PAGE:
American officials said that when the identity of the courier was established in 2007 the US began a path to the house in Abbottabad, Pakistan, where the Al Qaeda leader was staying.
Analysis of assessments of detainees held at the US Navy's detention facility at Guantanamo Bay, Cuba, include several mentions of a man by the name of Abu Ahmad al-Kuwaiti, who was reportedly close to the 9/11 mastermind Khalid Sheikh Mohammed -- also a Kuwaiti.
Since the top-secret operation that killed bin Laden, US officials have described the courier they were tracking as a protege of Mohammed and another senior member of the Al Qaeda, Abu Faraj al-Libi, a Libyan detainee who was named as Al Qaeda's third most senior leader when he was captured in May 2005.
The New York Times reported on Monday that the Central Intelligence Agency analysts spent several weeks in August and September, 2010, going through satellite images and intelligence reports to determine who could be living at the Abbottabad compound. "By September the CIA had determined there was a strong possibility that bin Laden himself was hiding there," it quoted a senior Obama administration official as saying.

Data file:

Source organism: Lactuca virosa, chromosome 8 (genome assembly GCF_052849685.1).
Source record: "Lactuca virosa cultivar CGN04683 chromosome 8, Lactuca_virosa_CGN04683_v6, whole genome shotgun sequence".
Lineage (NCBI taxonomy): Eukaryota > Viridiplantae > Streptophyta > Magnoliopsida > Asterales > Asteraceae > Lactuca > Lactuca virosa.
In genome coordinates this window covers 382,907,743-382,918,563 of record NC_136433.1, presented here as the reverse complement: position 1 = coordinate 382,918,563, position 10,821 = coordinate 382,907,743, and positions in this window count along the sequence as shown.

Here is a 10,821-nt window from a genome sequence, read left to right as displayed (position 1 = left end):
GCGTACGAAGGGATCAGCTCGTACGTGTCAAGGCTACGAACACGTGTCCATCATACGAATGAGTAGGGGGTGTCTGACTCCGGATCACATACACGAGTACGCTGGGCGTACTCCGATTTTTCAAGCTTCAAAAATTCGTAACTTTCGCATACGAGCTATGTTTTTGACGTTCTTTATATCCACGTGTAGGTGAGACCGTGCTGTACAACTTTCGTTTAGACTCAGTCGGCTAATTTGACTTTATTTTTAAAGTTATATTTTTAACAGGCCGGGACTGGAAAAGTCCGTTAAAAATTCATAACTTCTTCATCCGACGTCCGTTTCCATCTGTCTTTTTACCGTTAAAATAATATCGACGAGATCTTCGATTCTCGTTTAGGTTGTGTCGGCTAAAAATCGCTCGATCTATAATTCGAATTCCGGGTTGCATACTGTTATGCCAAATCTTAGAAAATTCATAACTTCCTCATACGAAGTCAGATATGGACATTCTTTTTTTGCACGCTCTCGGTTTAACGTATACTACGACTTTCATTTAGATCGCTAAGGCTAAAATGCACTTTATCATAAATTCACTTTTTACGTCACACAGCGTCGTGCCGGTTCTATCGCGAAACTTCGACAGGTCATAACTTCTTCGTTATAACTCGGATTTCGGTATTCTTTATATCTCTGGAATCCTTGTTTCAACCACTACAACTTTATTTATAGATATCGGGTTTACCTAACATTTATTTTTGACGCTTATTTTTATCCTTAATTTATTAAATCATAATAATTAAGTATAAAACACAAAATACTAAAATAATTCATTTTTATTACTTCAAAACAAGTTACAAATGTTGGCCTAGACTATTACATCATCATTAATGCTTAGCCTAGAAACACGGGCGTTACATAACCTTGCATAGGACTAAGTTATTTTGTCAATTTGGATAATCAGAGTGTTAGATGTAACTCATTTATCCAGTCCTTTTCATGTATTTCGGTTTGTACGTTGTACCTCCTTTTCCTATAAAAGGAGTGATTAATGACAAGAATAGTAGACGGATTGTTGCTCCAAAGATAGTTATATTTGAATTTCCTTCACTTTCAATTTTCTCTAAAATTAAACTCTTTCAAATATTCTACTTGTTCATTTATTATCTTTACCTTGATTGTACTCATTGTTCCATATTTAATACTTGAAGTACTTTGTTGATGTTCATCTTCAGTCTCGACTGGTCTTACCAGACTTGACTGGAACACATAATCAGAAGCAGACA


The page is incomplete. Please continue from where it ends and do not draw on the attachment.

Meanwhile, the Times on Tuesday said that an important lead in the agonising search for bin Laden came last July when Pakistanis working for the CIA drove up behind a white Suzuki navigating the bustling streets near Peshawar and wrote down the car's licence plate.
The man in the car was bin Laden's most trusted courier, and over the next month CIA operatives tracked him throughout central Pakistan. Ultimately, administration officials said, he led them to a sprawling compound at the end of a long dirt road and surrounded by tall security fences in a wealthy hamlet, near the Pakistani capital.
CNN also reported that bin Laden was shot in the head and chest during the 40-minute military operation.